TD says Clinton's remark on health of women 'offensive'

 

A Government backbencher has criticised US secretary of state Hillary Clinton for what he claimed was an “offensive reference” to Ireland’s abortion debate.

Fine Gael TD Michael Creed described the matter as a complex issue and “one for the Irish people and their representatives to decide”. He said “for that reason, I was irked by the offensive reference to the issue by the visiting United States secretary of state Mrs Hillary Clinton”. Mrs Clinton gave a speech in DCU on human rights during her visit to Ireland and spoke about global health programmes.

The Cork East TD said Ireland had an “extremely good record in terms of safety in our maternity hospitals for women and this is newsworthy because it is so rare. That is a fact that holds up to international scrutiny.” He accepted there was a debate “about how those figures are constituted but they hold up to comparison with any country in the developed world, including the United States”.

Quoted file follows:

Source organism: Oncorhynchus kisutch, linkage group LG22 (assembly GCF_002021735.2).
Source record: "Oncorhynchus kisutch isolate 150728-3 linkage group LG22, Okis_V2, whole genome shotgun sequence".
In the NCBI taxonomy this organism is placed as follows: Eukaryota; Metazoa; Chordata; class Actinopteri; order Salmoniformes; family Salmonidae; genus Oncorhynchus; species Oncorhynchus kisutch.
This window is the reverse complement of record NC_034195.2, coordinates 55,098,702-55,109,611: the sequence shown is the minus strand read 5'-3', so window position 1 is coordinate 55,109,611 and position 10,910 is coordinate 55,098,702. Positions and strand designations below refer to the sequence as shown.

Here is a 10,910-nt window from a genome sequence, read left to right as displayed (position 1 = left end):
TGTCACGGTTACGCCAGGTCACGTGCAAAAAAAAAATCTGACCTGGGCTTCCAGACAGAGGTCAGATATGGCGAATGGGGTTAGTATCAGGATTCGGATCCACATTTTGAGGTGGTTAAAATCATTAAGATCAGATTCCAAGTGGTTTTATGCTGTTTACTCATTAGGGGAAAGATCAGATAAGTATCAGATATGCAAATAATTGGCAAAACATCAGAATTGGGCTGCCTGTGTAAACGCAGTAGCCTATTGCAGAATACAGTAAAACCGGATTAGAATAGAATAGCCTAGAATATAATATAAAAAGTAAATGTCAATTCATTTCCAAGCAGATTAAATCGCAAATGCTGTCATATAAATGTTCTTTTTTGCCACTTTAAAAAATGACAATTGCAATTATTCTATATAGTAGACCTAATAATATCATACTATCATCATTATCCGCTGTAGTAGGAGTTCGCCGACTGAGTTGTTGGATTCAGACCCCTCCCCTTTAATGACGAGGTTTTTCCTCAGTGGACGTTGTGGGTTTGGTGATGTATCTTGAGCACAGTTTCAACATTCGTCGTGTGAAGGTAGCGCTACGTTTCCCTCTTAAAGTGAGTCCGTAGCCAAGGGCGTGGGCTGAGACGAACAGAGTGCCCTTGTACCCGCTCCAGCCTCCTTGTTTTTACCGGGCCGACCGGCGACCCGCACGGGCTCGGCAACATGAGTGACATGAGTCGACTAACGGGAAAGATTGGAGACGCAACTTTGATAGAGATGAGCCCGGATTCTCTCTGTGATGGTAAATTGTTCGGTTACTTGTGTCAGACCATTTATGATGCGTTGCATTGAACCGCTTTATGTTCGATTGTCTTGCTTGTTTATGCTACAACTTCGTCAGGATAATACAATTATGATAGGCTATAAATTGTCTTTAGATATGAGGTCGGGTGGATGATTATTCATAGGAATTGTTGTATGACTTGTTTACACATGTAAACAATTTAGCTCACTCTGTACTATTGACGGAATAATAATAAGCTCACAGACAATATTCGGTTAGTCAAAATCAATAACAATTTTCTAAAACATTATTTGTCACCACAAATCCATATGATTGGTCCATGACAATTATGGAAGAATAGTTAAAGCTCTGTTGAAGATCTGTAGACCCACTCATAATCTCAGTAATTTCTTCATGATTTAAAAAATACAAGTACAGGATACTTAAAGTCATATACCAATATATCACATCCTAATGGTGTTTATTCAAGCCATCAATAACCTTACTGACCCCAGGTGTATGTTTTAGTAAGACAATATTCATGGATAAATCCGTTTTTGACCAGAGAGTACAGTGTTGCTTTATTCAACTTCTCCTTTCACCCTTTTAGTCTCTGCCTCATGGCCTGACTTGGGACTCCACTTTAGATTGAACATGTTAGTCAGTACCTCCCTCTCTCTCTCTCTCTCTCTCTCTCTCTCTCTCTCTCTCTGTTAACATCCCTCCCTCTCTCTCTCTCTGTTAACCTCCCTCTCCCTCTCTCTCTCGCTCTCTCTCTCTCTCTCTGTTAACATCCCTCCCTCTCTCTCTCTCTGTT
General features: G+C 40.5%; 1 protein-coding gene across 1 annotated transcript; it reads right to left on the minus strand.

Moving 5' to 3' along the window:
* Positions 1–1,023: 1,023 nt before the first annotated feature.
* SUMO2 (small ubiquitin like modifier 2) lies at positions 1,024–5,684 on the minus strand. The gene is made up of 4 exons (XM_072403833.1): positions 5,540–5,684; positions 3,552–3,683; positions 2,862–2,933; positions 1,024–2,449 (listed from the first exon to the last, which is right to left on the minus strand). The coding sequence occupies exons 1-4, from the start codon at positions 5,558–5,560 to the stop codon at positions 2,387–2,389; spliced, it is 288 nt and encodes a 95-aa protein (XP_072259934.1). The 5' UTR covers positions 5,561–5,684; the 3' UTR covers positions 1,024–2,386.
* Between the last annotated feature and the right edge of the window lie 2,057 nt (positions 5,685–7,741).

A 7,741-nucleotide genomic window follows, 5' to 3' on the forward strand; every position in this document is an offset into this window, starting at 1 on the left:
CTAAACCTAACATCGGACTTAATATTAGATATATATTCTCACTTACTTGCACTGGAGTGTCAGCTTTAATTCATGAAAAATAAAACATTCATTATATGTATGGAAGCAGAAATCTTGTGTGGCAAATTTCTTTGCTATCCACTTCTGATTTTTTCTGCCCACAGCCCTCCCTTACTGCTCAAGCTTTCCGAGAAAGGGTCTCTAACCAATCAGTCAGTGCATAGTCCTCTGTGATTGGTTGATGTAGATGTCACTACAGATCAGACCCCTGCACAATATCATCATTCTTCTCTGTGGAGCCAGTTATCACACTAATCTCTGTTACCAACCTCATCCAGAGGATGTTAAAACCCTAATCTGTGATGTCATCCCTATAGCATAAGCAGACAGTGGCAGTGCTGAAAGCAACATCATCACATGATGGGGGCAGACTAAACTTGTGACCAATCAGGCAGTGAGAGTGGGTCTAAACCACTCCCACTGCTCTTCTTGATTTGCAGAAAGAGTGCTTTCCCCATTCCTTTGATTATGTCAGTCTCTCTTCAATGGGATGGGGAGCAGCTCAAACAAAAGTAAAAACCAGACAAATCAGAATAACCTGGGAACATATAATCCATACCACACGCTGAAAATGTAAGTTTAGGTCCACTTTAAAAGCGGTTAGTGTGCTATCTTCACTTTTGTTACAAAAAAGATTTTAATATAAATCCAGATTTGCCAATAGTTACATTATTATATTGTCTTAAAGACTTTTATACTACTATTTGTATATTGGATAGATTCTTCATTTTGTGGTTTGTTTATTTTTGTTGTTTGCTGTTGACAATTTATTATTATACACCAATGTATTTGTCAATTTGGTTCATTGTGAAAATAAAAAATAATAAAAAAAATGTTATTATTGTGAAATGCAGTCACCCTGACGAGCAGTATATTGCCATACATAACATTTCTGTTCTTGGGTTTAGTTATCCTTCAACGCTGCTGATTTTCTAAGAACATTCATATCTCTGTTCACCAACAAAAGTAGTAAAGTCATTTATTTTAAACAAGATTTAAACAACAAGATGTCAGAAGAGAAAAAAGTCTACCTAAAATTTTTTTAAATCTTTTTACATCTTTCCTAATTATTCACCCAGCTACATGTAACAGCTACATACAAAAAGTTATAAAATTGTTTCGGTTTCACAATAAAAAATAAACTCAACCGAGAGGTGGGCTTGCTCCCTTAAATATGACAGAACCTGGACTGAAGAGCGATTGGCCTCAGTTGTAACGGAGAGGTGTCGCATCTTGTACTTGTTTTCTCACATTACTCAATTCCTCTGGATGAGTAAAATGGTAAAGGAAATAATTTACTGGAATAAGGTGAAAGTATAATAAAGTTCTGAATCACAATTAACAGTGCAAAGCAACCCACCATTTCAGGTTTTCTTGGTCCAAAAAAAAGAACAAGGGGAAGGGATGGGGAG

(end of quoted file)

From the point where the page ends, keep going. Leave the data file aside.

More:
During her speech Mrs Clinton said global programmes had been refocused to ensure women and girls were saved and their health improved. “So our starting point must be this: women’s lives matter. And promoting the human rights of women begins with saving the lives of women whenever we can.”

Mr Creed was speaking during the ongoing debate in the Dáil on the expert group’s report on abortion and the European Court of Human Rights judgment. A sitting scheduled for Monday to continue the debate has been cancelled because of insufficient speakers on the day. The debate will continue later next week.

During yesterday’s debate, Fine Gael TD Olivia Mitchell said she wanted what she believed most people wanted, “to protect the lives of women when continuing with a pregnancy would endanger their lives”. The Dublin South TD said: “I want the bar determining where the risk begins set as low as possible.”

Fine Gael chairman Charlie Flanagan said he had heard men make statements on this issue, “but I advise my single male colleagues in this House and beyond to discuss it with women before they make a final judgment on their position”.